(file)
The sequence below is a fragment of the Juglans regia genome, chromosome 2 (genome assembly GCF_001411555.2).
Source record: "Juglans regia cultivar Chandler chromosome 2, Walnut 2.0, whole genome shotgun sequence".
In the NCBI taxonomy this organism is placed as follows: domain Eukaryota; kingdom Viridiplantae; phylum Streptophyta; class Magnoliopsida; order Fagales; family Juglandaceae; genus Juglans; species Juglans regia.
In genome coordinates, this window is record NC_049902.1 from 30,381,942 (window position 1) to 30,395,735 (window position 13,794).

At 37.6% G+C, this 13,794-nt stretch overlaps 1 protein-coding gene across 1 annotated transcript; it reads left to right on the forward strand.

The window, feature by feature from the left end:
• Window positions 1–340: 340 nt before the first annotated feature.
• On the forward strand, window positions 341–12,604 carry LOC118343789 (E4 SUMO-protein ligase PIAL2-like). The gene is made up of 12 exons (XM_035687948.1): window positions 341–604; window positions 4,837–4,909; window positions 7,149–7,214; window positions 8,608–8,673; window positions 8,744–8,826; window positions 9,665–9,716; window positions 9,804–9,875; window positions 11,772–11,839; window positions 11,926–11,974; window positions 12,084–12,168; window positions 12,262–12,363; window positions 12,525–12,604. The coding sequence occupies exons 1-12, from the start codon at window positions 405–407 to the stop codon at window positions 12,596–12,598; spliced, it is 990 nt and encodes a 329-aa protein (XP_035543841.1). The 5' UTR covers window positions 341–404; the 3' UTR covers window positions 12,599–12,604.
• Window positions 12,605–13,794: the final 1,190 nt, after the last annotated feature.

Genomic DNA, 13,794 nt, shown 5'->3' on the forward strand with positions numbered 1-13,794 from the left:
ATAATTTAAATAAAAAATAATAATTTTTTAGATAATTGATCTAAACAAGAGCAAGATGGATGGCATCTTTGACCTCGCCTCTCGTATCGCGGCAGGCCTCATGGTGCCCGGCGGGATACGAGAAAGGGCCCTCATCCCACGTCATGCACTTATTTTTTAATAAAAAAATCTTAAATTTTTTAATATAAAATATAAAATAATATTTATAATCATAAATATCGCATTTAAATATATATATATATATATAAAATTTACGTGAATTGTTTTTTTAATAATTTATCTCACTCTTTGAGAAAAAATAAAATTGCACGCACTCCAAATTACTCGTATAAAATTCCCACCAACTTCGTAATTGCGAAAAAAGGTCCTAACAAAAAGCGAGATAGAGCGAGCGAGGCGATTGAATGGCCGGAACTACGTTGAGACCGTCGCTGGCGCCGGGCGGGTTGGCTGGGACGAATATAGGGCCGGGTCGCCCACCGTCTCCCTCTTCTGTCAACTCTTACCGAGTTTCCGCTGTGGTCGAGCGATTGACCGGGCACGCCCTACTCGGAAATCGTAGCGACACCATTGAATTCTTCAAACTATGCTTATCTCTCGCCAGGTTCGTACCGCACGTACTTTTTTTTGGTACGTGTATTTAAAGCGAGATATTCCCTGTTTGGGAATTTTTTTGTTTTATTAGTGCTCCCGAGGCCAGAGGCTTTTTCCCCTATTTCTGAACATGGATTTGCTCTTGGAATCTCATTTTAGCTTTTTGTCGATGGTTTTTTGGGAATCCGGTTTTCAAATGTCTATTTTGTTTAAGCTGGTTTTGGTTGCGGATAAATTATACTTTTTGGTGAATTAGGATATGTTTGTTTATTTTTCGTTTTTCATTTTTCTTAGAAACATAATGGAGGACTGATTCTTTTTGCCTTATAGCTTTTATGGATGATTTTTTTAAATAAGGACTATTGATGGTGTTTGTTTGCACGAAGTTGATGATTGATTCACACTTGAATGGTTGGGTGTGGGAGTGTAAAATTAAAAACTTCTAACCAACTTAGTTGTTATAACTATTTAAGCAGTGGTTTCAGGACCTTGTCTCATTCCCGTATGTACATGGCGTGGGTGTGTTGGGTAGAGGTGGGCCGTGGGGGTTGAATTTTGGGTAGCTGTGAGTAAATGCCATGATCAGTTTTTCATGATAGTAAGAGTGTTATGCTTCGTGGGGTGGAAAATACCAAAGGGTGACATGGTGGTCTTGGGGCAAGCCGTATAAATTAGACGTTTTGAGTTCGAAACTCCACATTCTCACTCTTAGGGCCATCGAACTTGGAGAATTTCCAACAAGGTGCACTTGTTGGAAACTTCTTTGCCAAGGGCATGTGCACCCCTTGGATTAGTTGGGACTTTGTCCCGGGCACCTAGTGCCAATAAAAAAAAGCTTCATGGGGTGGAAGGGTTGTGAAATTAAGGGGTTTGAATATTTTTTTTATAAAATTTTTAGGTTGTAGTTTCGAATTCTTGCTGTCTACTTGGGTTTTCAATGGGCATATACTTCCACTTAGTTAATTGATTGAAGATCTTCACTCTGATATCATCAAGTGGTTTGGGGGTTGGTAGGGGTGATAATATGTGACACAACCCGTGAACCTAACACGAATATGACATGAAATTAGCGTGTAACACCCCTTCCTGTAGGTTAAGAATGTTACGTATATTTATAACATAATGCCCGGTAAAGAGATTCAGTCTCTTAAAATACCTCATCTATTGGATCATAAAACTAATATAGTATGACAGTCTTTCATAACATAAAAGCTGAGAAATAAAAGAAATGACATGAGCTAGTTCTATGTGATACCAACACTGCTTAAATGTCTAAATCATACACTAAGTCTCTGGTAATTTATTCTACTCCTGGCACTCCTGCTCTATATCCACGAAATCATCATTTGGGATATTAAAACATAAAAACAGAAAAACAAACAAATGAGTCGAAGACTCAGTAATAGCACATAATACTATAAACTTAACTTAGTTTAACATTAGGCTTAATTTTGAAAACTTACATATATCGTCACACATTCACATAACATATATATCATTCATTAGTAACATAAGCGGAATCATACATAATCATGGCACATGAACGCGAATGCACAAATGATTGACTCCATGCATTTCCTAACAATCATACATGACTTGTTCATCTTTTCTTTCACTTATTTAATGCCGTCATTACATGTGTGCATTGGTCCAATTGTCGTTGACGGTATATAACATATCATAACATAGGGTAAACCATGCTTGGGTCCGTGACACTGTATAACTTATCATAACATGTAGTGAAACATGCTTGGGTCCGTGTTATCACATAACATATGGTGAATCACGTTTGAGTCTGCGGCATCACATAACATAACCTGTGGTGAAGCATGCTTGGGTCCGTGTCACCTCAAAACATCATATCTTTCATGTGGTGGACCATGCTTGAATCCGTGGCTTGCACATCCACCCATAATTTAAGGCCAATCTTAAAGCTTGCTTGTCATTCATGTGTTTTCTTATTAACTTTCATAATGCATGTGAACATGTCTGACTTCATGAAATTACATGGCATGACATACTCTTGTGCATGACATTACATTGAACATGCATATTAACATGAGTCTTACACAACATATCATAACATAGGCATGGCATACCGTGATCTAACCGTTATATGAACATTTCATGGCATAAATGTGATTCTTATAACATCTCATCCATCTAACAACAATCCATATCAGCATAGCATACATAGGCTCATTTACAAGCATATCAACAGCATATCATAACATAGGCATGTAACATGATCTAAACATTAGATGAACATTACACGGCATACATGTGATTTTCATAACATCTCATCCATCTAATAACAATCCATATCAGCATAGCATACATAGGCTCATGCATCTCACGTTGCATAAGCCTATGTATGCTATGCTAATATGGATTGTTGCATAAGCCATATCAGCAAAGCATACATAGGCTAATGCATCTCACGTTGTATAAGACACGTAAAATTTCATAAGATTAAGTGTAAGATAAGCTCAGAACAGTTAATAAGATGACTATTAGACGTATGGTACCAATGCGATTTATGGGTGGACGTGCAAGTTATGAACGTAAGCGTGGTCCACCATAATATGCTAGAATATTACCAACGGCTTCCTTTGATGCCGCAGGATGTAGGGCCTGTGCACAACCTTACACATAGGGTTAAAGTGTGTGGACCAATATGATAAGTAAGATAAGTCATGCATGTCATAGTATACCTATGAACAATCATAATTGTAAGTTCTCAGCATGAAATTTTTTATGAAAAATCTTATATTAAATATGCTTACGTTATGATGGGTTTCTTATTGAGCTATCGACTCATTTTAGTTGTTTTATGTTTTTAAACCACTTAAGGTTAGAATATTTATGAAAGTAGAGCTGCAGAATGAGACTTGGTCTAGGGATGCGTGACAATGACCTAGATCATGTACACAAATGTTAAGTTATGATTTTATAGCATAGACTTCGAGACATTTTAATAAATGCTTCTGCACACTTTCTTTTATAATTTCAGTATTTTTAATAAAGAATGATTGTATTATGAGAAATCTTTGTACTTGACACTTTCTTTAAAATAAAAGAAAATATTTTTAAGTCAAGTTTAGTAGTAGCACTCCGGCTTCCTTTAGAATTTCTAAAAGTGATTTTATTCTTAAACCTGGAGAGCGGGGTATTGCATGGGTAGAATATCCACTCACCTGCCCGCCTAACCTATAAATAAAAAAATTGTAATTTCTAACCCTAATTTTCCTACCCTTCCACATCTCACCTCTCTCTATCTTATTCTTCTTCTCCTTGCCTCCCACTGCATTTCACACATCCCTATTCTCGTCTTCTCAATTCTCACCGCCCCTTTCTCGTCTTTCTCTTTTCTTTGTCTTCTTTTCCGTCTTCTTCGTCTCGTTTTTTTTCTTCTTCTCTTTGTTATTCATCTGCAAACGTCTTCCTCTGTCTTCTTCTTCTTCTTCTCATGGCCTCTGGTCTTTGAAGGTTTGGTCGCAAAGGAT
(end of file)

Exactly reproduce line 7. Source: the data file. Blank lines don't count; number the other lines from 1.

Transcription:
• Window positions 1–340: 340 nt before the first annotated feature.